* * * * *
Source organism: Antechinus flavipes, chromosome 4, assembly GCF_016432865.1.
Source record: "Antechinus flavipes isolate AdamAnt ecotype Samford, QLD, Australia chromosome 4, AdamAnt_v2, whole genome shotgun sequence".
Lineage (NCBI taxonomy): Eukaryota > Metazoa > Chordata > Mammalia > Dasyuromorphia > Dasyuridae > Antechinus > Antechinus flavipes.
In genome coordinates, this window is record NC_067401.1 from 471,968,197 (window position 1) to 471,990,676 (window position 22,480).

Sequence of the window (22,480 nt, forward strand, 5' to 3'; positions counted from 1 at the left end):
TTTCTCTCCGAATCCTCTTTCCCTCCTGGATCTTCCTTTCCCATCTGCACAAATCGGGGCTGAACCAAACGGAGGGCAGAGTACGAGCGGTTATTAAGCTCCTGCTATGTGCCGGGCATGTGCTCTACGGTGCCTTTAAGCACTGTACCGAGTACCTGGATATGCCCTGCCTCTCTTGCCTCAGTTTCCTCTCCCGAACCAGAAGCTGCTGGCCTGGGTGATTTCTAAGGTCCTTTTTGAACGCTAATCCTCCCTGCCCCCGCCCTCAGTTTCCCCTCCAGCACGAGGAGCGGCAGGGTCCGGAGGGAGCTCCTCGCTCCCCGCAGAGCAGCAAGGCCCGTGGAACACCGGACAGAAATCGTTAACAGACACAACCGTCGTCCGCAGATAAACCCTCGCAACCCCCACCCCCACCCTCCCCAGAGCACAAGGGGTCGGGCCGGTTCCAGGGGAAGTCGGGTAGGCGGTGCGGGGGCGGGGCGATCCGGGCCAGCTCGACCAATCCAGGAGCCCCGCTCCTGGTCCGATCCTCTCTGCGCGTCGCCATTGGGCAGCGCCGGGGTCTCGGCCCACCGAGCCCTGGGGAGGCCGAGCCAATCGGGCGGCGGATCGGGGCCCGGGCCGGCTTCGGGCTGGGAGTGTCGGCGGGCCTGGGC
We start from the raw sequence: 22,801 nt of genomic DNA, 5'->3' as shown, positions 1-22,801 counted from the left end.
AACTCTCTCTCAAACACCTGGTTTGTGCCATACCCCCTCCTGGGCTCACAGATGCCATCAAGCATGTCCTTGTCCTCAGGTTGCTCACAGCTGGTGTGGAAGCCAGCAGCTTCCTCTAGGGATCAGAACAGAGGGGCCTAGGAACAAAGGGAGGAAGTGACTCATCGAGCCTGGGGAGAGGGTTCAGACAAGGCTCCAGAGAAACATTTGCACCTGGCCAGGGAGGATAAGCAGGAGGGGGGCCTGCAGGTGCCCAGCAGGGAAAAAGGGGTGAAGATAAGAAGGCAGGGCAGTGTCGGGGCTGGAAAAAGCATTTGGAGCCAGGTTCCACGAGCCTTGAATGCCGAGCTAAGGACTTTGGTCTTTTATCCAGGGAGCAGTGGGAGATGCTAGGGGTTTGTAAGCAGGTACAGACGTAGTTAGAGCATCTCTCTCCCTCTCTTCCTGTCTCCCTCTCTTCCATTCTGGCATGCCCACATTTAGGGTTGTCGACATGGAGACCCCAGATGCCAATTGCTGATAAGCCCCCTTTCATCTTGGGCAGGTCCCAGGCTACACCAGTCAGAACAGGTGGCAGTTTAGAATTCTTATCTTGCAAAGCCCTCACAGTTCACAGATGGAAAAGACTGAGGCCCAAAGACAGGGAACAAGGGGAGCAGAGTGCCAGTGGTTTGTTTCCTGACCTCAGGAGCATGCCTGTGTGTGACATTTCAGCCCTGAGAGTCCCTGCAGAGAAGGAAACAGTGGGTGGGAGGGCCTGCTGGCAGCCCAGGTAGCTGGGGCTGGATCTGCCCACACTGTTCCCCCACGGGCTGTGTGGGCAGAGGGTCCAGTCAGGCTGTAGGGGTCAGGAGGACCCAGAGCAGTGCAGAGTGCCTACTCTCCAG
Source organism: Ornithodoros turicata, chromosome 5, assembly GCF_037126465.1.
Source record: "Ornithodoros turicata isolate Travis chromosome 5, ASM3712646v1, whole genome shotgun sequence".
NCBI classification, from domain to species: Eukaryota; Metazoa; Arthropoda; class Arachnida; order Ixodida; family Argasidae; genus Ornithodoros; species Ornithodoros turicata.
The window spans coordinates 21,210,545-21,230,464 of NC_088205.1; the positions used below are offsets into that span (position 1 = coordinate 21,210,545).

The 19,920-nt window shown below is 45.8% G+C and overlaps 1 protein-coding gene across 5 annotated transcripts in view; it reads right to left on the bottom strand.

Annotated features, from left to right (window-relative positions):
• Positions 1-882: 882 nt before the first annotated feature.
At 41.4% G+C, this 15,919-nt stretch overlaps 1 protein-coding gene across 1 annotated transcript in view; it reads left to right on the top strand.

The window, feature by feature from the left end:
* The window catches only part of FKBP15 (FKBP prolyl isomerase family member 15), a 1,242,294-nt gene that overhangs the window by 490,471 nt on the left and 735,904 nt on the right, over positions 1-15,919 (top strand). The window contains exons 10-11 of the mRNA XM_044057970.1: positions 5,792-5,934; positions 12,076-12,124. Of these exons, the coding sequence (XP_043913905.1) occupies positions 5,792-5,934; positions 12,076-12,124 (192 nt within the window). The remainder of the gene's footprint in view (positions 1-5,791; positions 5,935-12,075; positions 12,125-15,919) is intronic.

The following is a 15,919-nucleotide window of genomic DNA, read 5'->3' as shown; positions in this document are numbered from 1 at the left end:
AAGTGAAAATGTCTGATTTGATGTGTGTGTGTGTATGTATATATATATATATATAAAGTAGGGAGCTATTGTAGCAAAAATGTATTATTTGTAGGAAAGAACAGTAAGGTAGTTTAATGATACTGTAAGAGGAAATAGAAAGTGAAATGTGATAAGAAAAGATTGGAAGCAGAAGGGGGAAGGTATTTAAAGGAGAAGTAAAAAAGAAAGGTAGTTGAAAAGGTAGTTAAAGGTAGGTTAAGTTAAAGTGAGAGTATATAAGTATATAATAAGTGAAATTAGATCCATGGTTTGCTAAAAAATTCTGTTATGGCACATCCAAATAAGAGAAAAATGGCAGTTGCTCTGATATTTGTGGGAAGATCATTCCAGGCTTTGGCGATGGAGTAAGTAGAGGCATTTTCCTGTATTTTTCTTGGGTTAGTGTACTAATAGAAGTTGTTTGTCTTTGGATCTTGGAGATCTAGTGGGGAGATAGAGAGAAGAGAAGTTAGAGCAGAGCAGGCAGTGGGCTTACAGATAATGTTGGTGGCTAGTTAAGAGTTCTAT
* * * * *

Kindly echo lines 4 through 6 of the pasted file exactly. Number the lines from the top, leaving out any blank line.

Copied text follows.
In genome coordinates, this window is record NC_067401.1 from 471,968,197 (window position 1) to 471,990,676 (window position 22,480).

Sequence of the window (22,480 nt, forward strand, 5' to 3'; positions counted from 1 at the left end):
TTTCTCTCCGAATCCTCTTTCCCTCCTGGATCTTCCTTTCCCATCTGCACAAATCGGGGCTGAACCAAACGGAGGGCAGAGTACGAGCGGTTATTAAGCTCCTGCTATGTGCCGGGCATGTGCTCTACGGTGCCTTTAAGCACTGTACCGAGTACCTGGATATGCCCTGCCTCTCTTGCCTCAGTTTCCTCTCCCGAACCAGAAGCTGCTGGCCTGGGTGATTTCTAAGGTCCTTTTTGAACGCTAATCCTCCCTGCCCCCGCCCTCAGTTTCCCCTCCAGCACGAGGAGCGGCAGGGTCCGGAGGGAGCTCCTCGCTCCCCGCAGAGCAGCAAGGCCCGTGGAACACCGGACAGAAATCGTTAACAGACACAACCGTCGTCCGCAGATAAACCCTCGCAACCCCCACCCCCACCCTCCCCAGAGCACAAGGGGTCGGGCCGGTTCCAGGGGAAGTCGGGTAGGCGGTGCGGGGGCGGGGCGATCCGGGCCAGCTCGACCAATCCAGGAGCCCCGCTCCTGGTCCGATCCTCTCTGCGCGTCGCCATTGGGCAGCGCCGGGGTCTCGGCCCACCGAGCCCTGGGGAGGCCGAGCCAATCGGGCGGCGGATCGGGGCCCGGGCCGGCTTCGGGCTGGGAGTGTCGGCGGGCCTGGGC